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Book Chapter

Late Cretaceous Antarctic fish diversity

By
J. Kriwet
J. Kriwet
1
Museum of Natural History, Palaeontology, Humboldt-University Berlin, Invalidenstr. 43,10115 Berlin, Germany (e-mail: juergen.kriwet@museum.hu-berlin.de)
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J. M. Lirio
J. M. Lirio
2
Instituto Antártico Argentino, Cerrito 1248, Capital Federal (1010), Argentina
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H. J. Nuñez
H. J. Nuñez
2
Instituto Antártico Argentino, Cerrito 1248, Capital Federal (1010), Argentina
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E. Puceat
E. Puceat
3
UMR 5125 – CNRS, UFR Sciences de la Terre, Bat 402 (Géode), Université Claude Bernard Lyon 1, 27–43 Bd du 11 Novembre 1918, 69622 Villeurbanne cédex, France
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C. Lécuyer
C. Lécuyer
3
UMR 5125 – CNRS, UFR Sciences de la Terre, Bat 402 (Géode), Université Claude Bernard Lyon 1, 27–43 Bd du 11 Novembre 1918, 69622 Villeurbanne cédex, France
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Published:
January 01, 2006

Abstract

New material from the Santa Marta Formation (late Coniacian–?early Maastrichtian) of James Ross Island contributes significantly to the current knowledge of Late Cretaceous Antarctic fish diversity. The taxon list for the Santa Marta Formation is extended, and new records of neoselachians and teleosts are reported. The stratigraphic ranges of some previously known taxa are enlarged, and the palaeobiogeography and palaeoecology of Late Cretaceous Antarctic fishes are discussed. Top predators that occupied the higher levels in the food chain along with marine tetrapods dominate the marine faunas from the Santa Marta and López de Bertodano formations. The only fish adapted to crushing hard-shelled invertebrates were the chimeroids. Rays, an important component of marine fish associations, as well as fish from lower trophic levels, remain unknown from the Late Cretaceous of Antarctica.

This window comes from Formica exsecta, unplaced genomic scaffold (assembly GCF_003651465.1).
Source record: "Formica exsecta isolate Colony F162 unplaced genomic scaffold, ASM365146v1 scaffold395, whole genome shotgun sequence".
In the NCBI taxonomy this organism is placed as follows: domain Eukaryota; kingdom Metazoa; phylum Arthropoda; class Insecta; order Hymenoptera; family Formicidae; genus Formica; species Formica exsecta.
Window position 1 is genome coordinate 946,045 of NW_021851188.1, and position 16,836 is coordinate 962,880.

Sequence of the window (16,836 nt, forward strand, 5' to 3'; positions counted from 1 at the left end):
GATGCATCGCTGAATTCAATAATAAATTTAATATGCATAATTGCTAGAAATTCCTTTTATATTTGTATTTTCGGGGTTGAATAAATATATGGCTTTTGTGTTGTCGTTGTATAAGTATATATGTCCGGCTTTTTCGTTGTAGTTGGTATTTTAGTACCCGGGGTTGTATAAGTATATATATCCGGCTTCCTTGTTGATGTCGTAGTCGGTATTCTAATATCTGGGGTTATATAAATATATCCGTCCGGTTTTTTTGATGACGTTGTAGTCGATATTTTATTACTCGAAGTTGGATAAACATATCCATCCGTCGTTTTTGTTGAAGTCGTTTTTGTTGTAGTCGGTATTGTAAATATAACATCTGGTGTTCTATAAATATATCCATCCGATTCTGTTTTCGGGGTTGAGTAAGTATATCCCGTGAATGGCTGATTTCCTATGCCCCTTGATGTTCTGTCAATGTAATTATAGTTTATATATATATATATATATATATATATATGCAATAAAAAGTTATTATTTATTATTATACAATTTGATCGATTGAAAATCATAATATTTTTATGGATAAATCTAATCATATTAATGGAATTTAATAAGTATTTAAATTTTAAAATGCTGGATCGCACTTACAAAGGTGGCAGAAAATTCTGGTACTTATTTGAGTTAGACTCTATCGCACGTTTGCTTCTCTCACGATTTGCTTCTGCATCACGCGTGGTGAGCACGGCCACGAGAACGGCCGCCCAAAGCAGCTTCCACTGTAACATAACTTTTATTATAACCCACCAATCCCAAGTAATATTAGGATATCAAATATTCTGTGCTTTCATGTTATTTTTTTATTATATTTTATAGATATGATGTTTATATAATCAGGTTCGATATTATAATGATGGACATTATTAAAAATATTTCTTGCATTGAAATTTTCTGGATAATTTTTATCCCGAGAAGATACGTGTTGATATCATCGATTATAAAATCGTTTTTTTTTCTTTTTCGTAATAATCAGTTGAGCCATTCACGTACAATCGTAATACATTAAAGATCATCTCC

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Contents

Geological Society, London, Special Publications

Cretaceous–Tertiary High-Latitude Palaeoenvironments: James Ross Basin, Antarctica

J. E. Francis
J. E. Francis
University of Leeds, UK
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D. Pirrie
D. Pirrie
University of Exeter in Cornwall, UK
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J. A. Crame
J. A. Crame
British Antarctic Survey, UK
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Geological Society of London
Volume
258
ISBN electronic:
9781862395060
Publication date:
January 01, 2006

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